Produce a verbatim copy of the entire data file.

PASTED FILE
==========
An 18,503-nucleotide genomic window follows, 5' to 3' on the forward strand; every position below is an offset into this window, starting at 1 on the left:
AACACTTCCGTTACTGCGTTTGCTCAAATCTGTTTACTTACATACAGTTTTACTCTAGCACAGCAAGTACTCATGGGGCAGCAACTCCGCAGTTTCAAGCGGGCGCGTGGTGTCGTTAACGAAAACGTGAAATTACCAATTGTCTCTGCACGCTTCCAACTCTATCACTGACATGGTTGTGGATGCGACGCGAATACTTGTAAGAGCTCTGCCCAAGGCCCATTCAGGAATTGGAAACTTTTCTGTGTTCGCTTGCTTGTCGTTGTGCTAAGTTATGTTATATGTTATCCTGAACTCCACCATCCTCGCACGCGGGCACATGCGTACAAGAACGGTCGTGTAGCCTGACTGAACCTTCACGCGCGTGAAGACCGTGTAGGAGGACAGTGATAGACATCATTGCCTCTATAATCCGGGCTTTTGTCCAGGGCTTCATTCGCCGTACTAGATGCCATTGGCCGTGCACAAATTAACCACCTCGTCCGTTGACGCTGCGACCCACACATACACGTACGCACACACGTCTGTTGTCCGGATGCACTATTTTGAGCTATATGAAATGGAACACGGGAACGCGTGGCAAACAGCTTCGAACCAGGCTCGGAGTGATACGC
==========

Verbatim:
An 18,503-nucleotide genomic window follows, 5' to 3' on the forward strand; every position below is an offset into this window, starting at 1 on the left:
AACACTTCCGTTACTGCGTTTGCTCAAATCTGTTTACTTACATACAGTTTTACTCTAGCACAGCAAGTACTCATGGGGCAGCAACTCCGCAGTTTCAAGCGGGCGCGTGGTGTCGTTAACGAAAACGTGAAATTACCAATTGTCTCTGCACGCTTCCAACTCTATCACTGACATGGTTGTGGATGCGACGCGAATACTTGTAAGAGCTCTGCCCAAGGCCCATTCAGGAATTGGAAACTTTTCTGTGTTCGCTTGCTTGTCGTTGTGCTAAGTTATGTTATATGTTATCCTGAACTCCACCATCCTCGCACGCGGGCACATGCGTACAAGAACGGTCGTGTAGCCTGACTGAACCTTCACGCGCGTGAAGACCGTGTAGGAGGACAGTGATAGACATCATTGCCTCTATAATCCGGGCTTTTGTCCAGGGCTTCATTCGCCGTACTAGATGCCATTGGCCGTGCACAAATTAACCACCTCGTCCGTTGACGCTGCGACCCACACATACACGTACGCACACACGTCTGTTGTCCGGATGCACTATTTTGAGCTATATGAAATGGAACACGGGAACGCGTGGCAAACAGCTTCGAACCAGGCTCGGAGTGATACGC